Digital Facial RecognitionLast week, the Federal Trade Commission (“FTC”) announced a proposed settlement with a developer of a photo storage app that allegedly deceived consumers in violation of the prohibition on unfair or deceptive acts and practices found in §5(a) of the Federal Trade Commission Act.  As part of the proposed settlement, the developer, Everalbum, Inc. (“Everalbum”), agreed to certain injunctive relief.


Everalbum offered an app called “Ever” that allowed users to upload photos and videos from their mobile devices, computers, or social media accounts to be stored and organized using a cloud-based storage service. The FTC alleged that in February 2017, Everalbum launched a new feature in the Ever app, called “Friends,” that used facial recognition technology to group users’ photos by the faces of the people who appear in them and allowed users to “tag” people by name. Everalbum allegedly enabled facial recognition by default for all users when it launched the Friends feature.

Allegedly Deceptive Practices

The FTC’s complaint alleged two deceptive practices.  The first related to Everalbum’s representations concerning its application of facial recognition technology to users’ content. According to the complaint, between July 2018 and April 2019, Everalbum represented that it would not apply facial recognition technology to users’ content unless users affirmatively chose to activate the feature. This feature, however, was automatically active for most users (those outside Illinois, Texas, Washington and the European Union) until April 2019 and could not be turned off.

In addition, between September 2017 and August 2019, Everalbum allegedly combined millions of facial images that it extracted from users’ photos with facial images that it obtained from public datasets to create new datasets for use in the development of its facial recognition technology. The complaint alleged that Everalbum used the resulting facial recognition technology to provide the Friends feature and also sold the technology to its enterprise customers (though Everalbum apparently did not share users’ images or other personal information with those customers).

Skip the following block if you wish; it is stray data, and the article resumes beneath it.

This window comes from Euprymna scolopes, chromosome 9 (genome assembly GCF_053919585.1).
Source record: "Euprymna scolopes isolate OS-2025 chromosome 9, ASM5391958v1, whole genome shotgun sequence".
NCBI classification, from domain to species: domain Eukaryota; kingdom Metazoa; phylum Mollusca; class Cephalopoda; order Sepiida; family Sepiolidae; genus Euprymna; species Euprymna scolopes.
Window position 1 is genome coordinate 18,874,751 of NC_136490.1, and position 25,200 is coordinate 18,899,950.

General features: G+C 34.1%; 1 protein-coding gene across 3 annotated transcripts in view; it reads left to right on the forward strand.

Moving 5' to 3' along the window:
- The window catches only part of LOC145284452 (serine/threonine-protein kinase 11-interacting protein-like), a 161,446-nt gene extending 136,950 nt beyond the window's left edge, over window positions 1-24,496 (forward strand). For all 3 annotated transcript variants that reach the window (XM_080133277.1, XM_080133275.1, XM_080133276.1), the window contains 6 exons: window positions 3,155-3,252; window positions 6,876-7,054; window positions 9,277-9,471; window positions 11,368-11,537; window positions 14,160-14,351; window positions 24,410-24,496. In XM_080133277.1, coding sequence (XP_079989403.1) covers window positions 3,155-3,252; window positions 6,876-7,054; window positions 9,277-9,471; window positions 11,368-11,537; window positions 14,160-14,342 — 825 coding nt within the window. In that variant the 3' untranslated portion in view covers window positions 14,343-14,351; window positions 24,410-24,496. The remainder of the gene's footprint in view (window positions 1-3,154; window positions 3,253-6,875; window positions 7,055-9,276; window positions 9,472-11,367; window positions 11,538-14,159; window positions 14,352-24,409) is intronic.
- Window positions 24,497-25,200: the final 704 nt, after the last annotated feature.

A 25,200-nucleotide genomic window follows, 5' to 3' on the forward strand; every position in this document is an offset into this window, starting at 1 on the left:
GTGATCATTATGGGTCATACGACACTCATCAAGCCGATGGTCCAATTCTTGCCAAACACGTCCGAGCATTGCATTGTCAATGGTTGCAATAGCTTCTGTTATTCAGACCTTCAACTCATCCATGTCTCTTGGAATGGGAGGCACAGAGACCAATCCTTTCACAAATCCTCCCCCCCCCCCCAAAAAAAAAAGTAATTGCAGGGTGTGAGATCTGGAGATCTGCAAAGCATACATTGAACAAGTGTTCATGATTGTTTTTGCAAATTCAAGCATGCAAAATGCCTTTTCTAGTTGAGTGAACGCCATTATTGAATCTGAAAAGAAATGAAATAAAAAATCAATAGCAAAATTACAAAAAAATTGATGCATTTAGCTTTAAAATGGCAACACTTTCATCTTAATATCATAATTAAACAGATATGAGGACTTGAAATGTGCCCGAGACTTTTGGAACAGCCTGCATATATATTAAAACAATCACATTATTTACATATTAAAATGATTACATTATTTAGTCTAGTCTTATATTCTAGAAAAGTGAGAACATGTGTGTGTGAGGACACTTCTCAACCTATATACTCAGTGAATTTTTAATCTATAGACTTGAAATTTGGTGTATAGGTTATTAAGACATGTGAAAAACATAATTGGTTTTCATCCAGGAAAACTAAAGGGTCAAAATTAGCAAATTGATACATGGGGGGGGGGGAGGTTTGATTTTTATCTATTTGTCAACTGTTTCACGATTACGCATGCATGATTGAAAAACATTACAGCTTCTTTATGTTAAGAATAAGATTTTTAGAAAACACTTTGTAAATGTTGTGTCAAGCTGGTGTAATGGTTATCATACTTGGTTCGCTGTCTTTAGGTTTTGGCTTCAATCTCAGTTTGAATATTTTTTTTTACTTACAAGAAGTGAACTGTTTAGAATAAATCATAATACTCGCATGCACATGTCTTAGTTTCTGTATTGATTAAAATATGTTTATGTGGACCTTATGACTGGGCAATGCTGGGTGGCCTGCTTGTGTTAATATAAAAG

The second deceptive practice alleged in the FTC complaint related to Everalbum’s retention of data provided by users.  According to the complaint, Everalbum promised users that it would delete the photos and videos of users who terminated their accounts. However, the FTC alleged that until at least October 2019, Everalbum failed to delete the photos or videos of any users who had terminated their accounts and instead retained them indefinitely.

Terms of the Proposed Settlement

The proposed settlement requires Everalbum to delete:

  • the photos and videos of users who terminated their accounts;
  • all data reflecting facial features that can be used for facial recognition purposes that Everalbum derived from the photos of users who did not consent to their use; and
  • any facial recognition models or algorithms developed with users’ photos or videos.

In addition, the proposed settlement prohibits Everalbum from misrepresenting how it collects, uses, discloses, maintains, or deletes personal information, and the extent to which it protects the privacy and security of personal information. Under the proposed settlement, if Everalbum markets software to consumers for personal use, it must obtain a user’s express consent before using photos or videos collected from the user to develop data derived from an image of an individual’s face or to develop facial recognition technology.

In connection with the announcement of the proposed settlement, Andrew Smith, Director of the FTC’s Bureau of Consumer Protection, said that “[e]nsuring that companies keep their promises to customers about how they use and handle biometric data will continue to be a high priority for the FTC.”

Given the FTC’s focus on the collection and use of biometric data and wider concerns being raised in regard to facial recognition technology and the processing of biometric data more generally (as evidenced by recent litigation against Clearview AI and social media companies, as well as enforcement of a growing number of state laws regulating the use of biometric data), businesses should carefully review their practices and privacy policies relating to the use of these applications.

The settlement is subject to public comment for 30 days after publication in the Federal Register, after which the FTC will decide whether to make the proposed settlement final.